Cost and Tracking Error are two major evaluation factors when it comes to choosing any passive fund i.e. either index fund and/or Exchange Traded Fund (ETFs). In this post we are going to discuss about tracking errors.
The job of any index fund and ETF is to track its underlying asset or index as closely as possible. Further, it has to provide the returns that are provided by the total return index.
Total return index is an index which also accounts for dividends etc. E.g. as on February 28, 2017 closing value of Nifty 50 Index was 8,879.60 where as closing value of Nifty 50 Total Return Index was 11,990.44. Similarly, closing value of S&P BSE Sensex Index was 28743.32 where as closing value of S&P BSE Sensex Total Return Index was 40,487.70. This difference is due to effect of dividend received from the stocks which are part of index & reinvestment of dividends back into an Index. You can check performance of few total return indices here.
Any deviation of returns of index fund or ETF from the returns of underlying total return index is known as tracking error. i.e. how much returns of a fund is deviating from return of underlying total return index.
Tracking error is generated majorly due to three factors;
- Expense ratio charged to the fund i.e. cost of the fund
- Efficiency of the manager of the fund
- Size of the fund
Let us look at each of these factors one by one.
Expense ratio charged to the fund i.e. cost of the fund
As commonly known index funds and ETFs are generally cheaper as compared to actively managed funds. However, passive funds are not free of costs. It also incurs running expenses and also need to generate some profit for its manufactures i.e. AMC. Due to this cost, which will be taken out from the fund to that extent it will provide less return as compared to its underlying index. E.g. suppose an Index Fund is charging annual 1% of the costs to fund, in such case if underling index have given 15% return in one year, the fund will give 14% return.
Efficiency of the manager of the fund
Generally it is assumed that fund manager does not have any role to play while managing passive funds, which is certainly not true. In case of passive funds, job of a fund manager is to manage corporate actions of underlying stocks, re-balancing of portfolio whenever there is any change in underlying index, maintaining cash position etc., in the fund and tracking the index as closely as possible.
- Corporate actions: If fund received any dividend from underlying stocks it has to be efficiently re-invested. If there is right issue or any other similar corporate actions, a fund managers has to accordingly adjust the portfolio so that fund does not deviate much from its underlying index.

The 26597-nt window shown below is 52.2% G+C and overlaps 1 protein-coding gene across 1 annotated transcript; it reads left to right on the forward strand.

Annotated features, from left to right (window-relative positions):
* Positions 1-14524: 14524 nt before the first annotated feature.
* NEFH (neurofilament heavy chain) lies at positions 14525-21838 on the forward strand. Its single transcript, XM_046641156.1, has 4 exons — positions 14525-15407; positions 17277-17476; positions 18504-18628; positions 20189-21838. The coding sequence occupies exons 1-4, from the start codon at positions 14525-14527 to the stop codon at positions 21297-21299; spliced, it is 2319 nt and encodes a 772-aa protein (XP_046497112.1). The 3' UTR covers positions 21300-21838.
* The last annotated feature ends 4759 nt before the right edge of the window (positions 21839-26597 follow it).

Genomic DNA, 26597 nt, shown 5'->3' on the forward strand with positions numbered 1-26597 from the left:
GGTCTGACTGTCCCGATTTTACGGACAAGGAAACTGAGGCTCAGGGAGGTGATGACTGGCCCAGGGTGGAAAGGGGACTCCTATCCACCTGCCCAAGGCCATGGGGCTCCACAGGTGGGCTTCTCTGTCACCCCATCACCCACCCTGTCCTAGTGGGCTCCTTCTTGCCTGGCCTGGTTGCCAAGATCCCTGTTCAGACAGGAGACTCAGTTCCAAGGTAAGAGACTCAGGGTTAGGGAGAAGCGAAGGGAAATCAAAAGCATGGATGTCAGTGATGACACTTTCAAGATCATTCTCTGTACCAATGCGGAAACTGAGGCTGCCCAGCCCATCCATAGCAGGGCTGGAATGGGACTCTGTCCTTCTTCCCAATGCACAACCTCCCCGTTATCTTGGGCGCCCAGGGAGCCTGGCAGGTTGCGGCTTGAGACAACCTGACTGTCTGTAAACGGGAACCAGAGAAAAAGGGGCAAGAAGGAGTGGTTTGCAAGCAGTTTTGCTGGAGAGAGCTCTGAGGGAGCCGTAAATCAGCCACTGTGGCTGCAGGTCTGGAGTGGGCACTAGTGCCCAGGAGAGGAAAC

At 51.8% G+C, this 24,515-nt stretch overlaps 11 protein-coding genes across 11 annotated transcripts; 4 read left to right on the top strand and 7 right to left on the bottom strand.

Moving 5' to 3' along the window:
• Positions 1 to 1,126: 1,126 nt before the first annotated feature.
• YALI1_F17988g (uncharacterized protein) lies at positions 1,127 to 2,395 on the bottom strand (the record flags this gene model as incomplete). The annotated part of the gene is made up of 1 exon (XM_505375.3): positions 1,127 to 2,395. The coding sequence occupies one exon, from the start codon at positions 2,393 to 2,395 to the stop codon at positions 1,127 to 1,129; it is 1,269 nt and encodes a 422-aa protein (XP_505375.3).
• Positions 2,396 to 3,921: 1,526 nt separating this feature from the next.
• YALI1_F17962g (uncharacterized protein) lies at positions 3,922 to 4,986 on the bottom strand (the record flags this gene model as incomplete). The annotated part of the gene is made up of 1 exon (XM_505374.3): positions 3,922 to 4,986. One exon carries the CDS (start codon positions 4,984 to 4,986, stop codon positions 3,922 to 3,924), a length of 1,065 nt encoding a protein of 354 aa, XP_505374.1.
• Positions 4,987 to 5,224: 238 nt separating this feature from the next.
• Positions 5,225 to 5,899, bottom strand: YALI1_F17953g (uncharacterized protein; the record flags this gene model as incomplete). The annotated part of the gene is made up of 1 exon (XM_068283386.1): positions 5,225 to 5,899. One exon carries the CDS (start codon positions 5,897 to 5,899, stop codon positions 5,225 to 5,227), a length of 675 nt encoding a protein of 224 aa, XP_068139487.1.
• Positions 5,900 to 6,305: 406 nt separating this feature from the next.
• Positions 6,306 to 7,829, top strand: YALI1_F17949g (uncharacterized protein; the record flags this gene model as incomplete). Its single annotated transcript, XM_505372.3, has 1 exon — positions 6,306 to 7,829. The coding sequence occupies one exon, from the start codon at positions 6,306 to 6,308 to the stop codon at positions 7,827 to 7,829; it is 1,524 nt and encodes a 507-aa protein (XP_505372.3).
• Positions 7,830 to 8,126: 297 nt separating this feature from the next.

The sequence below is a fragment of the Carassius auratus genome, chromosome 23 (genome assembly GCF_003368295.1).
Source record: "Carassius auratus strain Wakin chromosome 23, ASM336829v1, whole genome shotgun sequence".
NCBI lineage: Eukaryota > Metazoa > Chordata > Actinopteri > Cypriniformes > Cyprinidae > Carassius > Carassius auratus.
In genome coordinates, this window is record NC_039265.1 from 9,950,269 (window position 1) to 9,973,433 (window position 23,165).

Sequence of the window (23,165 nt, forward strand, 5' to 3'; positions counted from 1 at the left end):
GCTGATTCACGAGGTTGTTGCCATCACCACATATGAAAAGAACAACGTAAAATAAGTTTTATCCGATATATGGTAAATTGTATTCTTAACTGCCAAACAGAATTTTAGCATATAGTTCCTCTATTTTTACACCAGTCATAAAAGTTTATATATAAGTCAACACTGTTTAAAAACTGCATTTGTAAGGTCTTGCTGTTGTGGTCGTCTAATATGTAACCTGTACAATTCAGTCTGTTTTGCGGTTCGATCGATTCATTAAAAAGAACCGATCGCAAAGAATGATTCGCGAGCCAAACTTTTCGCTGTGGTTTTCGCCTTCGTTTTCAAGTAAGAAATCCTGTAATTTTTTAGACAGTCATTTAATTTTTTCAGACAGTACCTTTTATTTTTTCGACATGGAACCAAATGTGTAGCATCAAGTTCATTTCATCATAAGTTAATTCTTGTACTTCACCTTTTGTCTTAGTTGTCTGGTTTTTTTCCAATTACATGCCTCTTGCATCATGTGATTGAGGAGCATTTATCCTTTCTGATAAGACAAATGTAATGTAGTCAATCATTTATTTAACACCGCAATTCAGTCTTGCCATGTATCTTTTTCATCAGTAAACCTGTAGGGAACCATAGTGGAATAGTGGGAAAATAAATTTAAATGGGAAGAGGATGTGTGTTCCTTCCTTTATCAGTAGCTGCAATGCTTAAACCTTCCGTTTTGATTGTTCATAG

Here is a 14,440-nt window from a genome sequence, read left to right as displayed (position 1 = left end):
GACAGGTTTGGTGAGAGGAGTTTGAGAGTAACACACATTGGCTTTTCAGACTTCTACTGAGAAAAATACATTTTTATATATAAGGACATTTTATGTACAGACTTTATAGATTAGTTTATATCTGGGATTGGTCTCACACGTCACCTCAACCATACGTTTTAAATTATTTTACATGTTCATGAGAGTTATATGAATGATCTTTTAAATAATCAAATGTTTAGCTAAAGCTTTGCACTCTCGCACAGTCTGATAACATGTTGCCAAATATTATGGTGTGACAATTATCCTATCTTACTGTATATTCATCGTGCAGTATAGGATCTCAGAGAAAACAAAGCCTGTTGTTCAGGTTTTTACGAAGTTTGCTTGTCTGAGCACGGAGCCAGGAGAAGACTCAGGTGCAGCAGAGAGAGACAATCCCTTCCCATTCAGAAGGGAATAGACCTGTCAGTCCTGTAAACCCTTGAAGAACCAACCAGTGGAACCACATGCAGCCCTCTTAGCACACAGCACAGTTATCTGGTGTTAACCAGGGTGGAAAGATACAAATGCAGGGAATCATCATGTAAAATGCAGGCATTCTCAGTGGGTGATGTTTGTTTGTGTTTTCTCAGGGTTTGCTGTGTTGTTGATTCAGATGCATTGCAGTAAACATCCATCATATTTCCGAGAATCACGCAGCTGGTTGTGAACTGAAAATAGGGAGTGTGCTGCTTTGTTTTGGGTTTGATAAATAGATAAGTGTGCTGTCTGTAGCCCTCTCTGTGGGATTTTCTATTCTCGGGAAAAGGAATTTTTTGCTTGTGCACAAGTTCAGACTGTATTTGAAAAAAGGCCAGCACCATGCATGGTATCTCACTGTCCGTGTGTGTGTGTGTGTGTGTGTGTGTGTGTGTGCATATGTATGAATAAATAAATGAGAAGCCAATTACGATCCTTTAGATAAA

- Re-balancing: Whenever there is any change in the index i.e. if new stock is getting added and old stock is going out of the index, fund manager has to efficiently buy incoming stocks and sell out going stocks, so that fund do not incur much impact.
Efficiency of a fund manager plays a crucial role in managing the tracking error.
Size of the fund
Size of the fund also matters while managing the tracking error. Lets us take the example of two funds A & B. Suppose fund A has asset under management (AUM) of Rs. 1000 Cr. and fund B has AUM of Rs. 100 Cr. Whenever there is any inflow or outflow in to these funds, fund manager has to buy or sell underlying stocks. Such transactions incur some cost like brokerage and STT. This cost is born by the entire fund. Suppose there is a cost of Rs. 1 Lakh (depending upon quantum of flow. Check here the typical cost in this article) which will be spread across the fund. Obviously, this cost of Rs. 1 Lakh will have more impact on a fund size of Rs. 100 Cr. as compared to fund size of Rs. 1000 Cr.
In case of traditional Index Fund, this cost is borne by the fund where as in case of ETFs, this cost is recovered from respective investors. Thus ETFs will have less impact of such transactions cost as compared to Index Funds. However, at the time of re-balancing when fund manager has to buy or sell the stocks, in case of ETFs also such cost is borne by the entire fund which will generate the tracking error.
Evaluating and comparing tracking errors while selecting a fund
Depending upon cost and efficiency of fund management, fund may generate positive or negative tracking error. If a fund is giving more return as compared to its underlying total return index, fund is said to have positive tracking error and vice-versa.
It is better if fund is consistently generating positive tracking error.
You may check and compare tracking error and returns of various Nifty 50 and S&P BSE Sensex based passive funds’ on this page – http://passivefunds.in/indian-etfs-index-funds-data/